The last of the first ladies born in the 18th century, Abigail Powers was the youngest of seven children of Abigail Newland and Baptist minister Lemuel Leland Powers. She spent her early years in Stillwater, New York, before her father’s death triggered the family’s cross-state move to the town of Sempronius. Abigail received a solid education in spite of financial hardship, as her school lessons were supplemented by her father’s vast collection of books. However, the lack of stable family income meant she had to contribute when old enough, leading to the start of her teaching career at age 16.
Abigail was employed at a private academy in New Hope, New York, when Fillmore became her student in 1819. Like his teacher, Fillmore possessed a zest for learning despite his humble origins, and they grew closer during their time spent studying together. The future president moved to Buffalo to pursue a law career, but despite their lengthy separation and skepticism from Abigail’s family regarding his suitability as a husband, the relationship survived via frequent correspondence. They were married at her oldest brother’s house in Moravia, New York, on February 5, 1826.
Abigail continued to teach for more than a year after the wedding, but after becoming pregnant with the first of two children, she turned her focus to her husband’s career. A valuable advisor during his time as a U.S. congressman from 1836-42, she kept abreast of the important issues of the day by reading newspapers and listening to debates, and left her calling card with government officials and foreign ministers to forge connections. Abigail also boosted her husband’s profile through her public appearances, though she far preferred attending art galleries and lectures over glitzy social events.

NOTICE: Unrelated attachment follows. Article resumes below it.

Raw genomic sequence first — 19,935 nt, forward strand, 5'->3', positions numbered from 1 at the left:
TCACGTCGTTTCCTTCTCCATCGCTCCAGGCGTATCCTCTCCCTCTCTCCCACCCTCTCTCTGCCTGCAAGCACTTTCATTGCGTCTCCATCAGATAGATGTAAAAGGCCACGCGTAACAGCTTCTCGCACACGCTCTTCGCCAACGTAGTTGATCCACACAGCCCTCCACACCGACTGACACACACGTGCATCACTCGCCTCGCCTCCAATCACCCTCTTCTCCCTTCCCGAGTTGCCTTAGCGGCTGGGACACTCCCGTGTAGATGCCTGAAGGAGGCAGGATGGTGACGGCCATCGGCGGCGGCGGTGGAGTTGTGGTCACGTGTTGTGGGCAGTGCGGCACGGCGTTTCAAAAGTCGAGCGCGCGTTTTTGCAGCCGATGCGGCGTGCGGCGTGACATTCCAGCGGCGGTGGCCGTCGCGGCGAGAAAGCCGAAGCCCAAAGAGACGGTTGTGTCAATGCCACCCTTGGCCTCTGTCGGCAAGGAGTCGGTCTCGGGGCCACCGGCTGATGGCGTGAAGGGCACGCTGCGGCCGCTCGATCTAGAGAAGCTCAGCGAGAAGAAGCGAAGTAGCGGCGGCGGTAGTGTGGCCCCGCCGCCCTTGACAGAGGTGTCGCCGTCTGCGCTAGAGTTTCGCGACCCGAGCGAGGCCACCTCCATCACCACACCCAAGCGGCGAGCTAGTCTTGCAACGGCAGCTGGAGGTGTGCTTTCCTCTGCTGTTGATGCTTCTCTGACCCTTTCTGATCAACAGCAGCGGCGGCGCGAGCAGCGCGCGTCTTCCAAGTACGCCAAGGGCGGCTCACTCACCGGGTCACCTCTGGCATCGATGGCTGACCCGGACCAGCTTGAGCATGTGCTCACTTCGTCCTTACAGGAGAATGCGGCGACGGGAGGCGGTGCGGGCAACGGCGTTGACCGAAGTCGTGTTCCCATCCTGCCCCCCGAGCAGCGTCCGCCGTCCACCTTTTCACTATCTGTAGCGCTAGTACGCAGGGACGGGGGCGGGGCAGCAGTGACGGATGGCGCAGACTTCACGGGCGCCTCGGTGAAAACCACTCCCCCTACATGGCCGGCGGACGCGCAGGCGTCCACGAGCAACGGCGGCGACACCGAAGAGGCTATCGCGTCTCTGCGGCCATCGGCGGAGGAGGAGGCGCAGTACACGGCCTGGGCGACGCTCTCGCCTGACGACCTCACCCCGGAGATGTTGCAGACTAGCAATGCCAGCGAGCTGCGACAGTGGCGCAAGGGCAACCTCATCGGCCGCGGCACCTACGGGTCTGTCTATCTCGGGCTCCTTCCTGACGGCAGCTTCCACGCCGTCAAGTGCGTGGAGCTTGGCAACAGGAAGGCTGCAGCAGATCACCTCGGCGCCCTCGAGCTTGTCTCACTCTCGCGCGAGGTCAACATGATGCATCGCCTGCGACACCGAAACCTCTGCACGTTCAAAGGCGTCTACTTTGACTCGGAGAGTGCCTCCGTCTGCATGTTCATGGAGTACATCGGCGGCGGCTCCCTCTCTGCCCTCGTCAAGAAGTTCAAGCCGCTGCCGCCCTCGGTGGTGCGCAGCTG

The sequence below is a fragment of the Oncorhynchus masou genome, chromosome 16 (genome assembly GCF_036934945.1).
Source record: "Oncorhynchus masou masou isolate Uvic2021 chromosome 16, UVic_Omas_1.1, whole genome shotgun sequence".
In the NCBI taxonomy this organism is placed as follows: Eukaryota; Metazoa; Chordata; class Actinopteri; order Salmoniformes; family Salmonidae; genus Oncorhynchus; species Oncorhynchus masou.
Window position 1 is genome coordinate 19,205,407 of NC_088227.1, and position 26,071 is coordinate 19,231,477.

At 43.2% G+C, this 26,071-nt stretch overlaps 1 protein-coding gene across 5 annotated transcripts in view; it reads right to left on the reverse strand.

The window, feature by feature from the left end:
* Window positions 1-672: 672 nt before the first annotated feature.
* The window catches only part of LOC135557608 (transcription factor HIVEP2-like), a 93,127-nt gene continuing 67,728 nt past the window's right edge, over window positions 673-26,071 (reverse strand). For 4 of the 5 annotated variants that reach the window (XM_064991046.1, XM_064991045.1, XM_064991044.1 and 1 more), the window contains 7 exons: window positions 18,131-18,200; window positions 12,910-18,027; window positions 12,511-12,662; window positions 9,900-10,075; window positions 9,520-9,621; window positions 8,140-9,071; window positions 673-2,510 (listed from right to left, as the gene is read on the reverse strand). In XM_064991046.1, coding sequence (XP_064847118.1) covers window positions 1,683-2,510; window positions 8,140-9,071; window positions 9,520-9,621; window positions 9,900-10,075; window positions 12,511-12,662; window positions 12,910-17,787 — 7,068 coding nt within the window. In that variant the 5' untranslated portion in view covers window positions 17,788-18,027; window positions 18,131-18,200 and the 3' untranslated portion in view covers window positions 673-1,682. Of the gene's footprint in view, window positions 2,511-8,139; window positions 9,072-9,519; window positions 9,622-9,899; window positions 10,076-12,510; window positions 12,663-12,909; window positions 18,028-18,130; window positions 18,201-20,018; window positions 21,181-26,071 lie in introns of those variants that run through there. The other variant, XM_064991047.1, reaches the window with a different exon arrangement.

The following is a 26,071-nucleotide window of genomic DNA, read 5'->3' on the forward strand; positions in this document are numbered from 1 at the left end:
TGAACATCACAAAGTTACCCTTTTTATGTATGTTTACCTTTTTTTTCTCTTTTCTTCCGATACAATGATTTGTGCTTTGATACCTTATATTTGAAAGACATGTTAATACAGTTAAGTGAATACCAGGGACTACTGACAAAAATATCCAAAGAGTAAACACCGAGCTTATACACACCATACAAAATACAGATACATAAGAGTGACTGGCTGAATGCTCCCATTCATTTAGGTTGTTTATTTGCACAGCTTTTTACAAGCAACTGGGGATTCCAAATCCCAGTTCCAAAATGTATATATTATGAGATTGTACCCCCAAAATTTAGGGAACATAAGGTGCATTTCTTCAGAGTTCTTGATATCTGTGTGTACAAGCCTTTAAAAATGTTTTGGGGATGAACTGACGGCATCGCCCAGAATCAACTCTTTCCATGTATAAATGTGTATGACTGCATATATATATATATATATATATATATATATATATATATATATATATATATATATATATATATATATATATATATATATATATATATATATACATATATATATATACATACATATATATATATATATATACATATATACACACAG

Due in part to a lingering foot injury that made it difficult to stand, Abigail passed the social responsibilities of first lady to her daughter Mary Abigail when possible. She was far more enthusiastic about hosting some of the era’s renowned artists, including writers Washington Irving and Charles Dickens and opera singer Jenny Lind. She remained an important advisor during her husband’s tenure as president, although his failure to heed her suggestion to veto the Fugitive Slave Act likely doomed his chances of earning the Whig Party’s re-nomination in 1852.
Set to embark on a tour of the Southern states at the end of the administration, the Fillmores abruptly canceled those plans when Abigail fell ill from overexposure during the inauguration of successor Franklin Pierce. She was moved to the nearby Willard Hotel for care, but succumbed to bronchial pneumonia just 26 days after leaving the White House, the shortest span of any former first lady. Her death was commemorated by the adjourning of Congress and the closing of the capital’s public offices for a day, she was buried at the Forest Lawn Cemetery near an old family home in Buffalo.